Davin and Riel were perhaps our most famous Western Canadian pioneers. Louis Riel called for the creation of a new Canadian province. Nicholas Flood Davin called for the hanging of Louis Riel. “Riel is not a hero,” said Davin. “…If Riel is not hanged, then capital punishment should be abolished.” Both died tragically, Riel on the end of a noose, Davin by his own hands.
Born in Kilfinane, Ireland, Davin served as a journalist in the Franco-Prussian war, seeing bodies piled six-deep. Reporters in those days were often arrested as spies, being required by the governments to print false information in order to throw off the enemy. This is one of the reasons why reporters in England were not given bylines, so as to protect the freedom of the press. Davin then became the editor of the new Belfast Times, but was dismissed after being so drunk that he reused his previous article from the Sheffield Times. Davin was so offended that he sued them for wrongful dismissal, demanding 5,000 pounds and being awarded only 50 pounds by the courts.
Being a keen observer of social interactions, Davin surprisingly commented that ‘the pulpit occupied almost the whole ground occupied by the newspaper today…The Editor has superseded the preacher.” After being commissioned by Prime Minister John A MacDonald to study the American residential schools, Davin the future federal MP wrote the infamous confidential Davin Report which resulted in our First Nations being subjected to the Residential School tragedy. The indigenous people already went to day-schools run by various churches, but Davin was not satisfied, racistly saying “The child, again, who goes to a day school learns little, and what little he learns is soon forgotten, while his tastes are fashioned at home, and his inherited aversion to toil is in no way combated.” Sadly both the Canadian government and the Canadian churches uncritically accepted the Davin Report claim that “it was found that the day-school did not work, because the influence of the wigwam was stronger than the influence of the school. (p. 1)”
By hastily imitating the apparent success of the American native residential schools, great and lasting harm was done. The Davin Report patronizingly said: “The experience of the United States is the same as our own as far as the adult Indian is concerned. Little can be done with him. He can be taught to do a little at farming, and at stock-raising, and to dress in a more civilized manner, but that is all.” The Davin Report is ground zero to the deep wound that we inflicted on the First Nations. With Prime Minister Harper’s apology two years ago, our First Nations have only begun to recover from decades of residential school-inflicted trauma. The impressive new ‘People of the Inlet’ film by the local Tsleil Waututh First Nation shows what great courage people like the late Chief Dan George showed in rebuilding his devastated people.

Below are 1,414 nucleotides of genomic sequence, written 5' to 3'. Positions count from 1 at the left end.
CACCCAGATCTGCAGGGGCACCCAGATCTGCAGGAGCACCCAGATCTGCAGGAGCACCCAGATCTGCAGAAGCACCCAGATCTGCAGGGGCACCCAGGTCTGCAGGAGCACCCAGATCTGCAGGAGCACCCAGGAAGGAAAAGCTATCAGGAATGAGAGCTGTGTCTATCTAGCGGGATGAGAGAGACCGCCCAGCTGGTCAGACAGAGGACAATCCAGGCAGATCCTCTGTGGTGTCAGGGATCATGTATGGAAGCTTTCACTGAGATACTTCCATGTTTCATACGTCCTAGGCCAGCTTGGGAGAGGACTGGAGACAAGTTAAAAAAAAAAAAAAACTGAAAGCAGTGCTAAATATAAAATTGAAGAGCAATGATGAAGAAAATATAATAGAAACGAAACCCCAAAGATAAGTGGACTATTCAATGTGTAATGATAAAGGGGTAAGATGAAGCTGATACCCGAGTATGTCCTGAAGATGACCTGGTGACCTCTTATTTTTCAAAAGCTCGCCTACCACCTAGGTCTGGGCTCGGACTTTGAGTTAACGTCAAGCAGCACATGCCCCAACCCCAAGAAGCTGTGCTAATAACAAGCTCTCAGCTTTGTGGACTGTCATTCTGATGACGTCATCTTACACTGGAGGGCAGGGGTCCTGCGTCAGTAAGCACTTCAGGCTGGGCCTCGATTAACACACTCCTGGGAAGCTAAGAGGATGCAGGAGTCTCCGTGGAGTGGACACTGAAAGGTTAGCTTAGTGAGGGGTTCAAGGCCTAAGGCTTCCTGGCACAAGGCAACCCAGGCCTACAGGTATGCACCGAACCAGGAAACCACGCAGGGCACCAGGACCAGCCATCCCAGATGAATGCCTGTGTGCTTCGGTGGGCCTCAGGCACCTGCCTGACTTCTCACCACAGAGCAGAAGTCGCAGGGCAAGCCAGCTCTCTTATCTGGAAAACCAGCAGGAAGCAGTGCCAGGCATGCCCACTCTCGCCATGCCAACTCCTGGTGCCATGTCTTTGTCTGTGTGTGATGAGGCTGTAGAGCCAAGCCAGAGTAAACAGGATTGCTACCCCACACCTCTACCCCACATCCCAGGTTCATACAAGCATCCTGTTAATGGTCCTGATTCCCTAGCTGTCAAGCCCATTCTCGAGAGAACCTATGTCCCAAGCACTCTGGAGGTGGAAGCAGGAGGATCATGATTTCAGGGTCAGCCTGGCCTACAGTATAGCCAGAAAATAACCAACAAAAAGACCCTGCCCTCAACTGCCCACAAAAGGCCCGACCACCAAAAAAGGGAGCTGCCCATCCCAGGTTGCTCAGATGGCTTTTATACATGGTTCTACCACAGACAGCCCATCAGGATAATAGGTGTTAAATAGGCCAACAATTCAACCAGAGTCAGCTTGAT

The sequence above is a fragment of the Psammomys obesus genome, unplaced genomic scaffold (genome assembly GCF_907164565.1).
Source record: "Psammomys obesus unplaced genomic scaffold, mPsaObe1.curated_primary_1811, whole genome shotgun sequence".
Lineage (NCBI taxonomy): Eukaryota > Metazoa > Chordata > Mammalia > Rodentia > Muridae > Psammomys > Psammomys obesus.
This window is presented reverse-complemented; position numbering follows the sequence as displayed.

After serving as a reporter in Toronto, Davin became editor in 1883 of the brand-new Regina Leader newspaper. My great-grandmother Mary McLean, after taking journalism at a women’s college in Kirkland Ontario, served as one of Davin’s reporters covering the Louis Riel crisis. My late Uncle Don Allen, who was passionate about history, often told us about this period, noting how sympathetic his grandmother was to Riel’s plight. Davin carried on the British tradition of not listing as a byline the names of the reporters who wrote for the Regina Leader. This was helpful for my great-grandmother Mary in protecting her from arrest by the RCMP when she snuck in disguised as a Roman Catholic priest confessor to obtain an interview with Louis Riel. Mary McLean quotes Davin “the officer in command of the LEADER (saying) ‘An interview must be had with Riel if you have to outwit the whole police force of the North-West’.” Because Davin protected her anonymity, some writers like CB Koester and his fellow playwright Ken Mitchell have popularized the myth that Davin himself disguised himself as that priest. While waiting for my throat operation in May 1982, I spent a week with my late Uncle Don Allen who carefully explained to me about his grandmother’s interview with Louis Riel. “When I first saw you on the trial, I loved you” was said by Riel to Mary McLean, not to the man Davin who was calling for his hanging.
The November 19th 1885 edition of the Regina Leader could not be clearer that Davin himself was not the reporter who was disguised as a Roman Catholic priest. Instead Davin is described several times by the reporter as the proprietor and the editor in chief, both terms prominently displayed by Davin’s name in editions of the Regina Leader. Mary McLean also writes in the article about another female reporter (code-named Saphronica) who earlier failed to get entrance, most likely referring to Kate Simpson-Hayes, Davin’s mistress.
This confusing of Mary McLean’s Riel interview with Davin forced CB Koester to ‘contort himself into knots’ suggesting that for Davin, there was two Riels, one the rebel who Davin wanted to hang, and another Riel to whom Davin was compassionate. Such verbal gymnastics were entirely unnecessary if one simply acknowledge that it was the female reporter, not the male editor-in-chief/proprietor, who did Riel’s final interview.
After having two children with Davin, his mistress Kate Simpson-Hayes gave the children away and became a reporter in Winnipeg. When Davin then married Eliza Reid, he brought his six-year-old son Henry to live with him as a ‘nephew’, but was unable to locate his daughter. In Davin and Kate’s final argument over the daughter, Kate said to him: “You go your way. I’ll go mine”, symbolically pointing to the Winnipeg Free Press building. Davin was so crushed that he bought a gun and shot himself on Oct 18th 1901 at the Winnipeg Clarendon Hotel.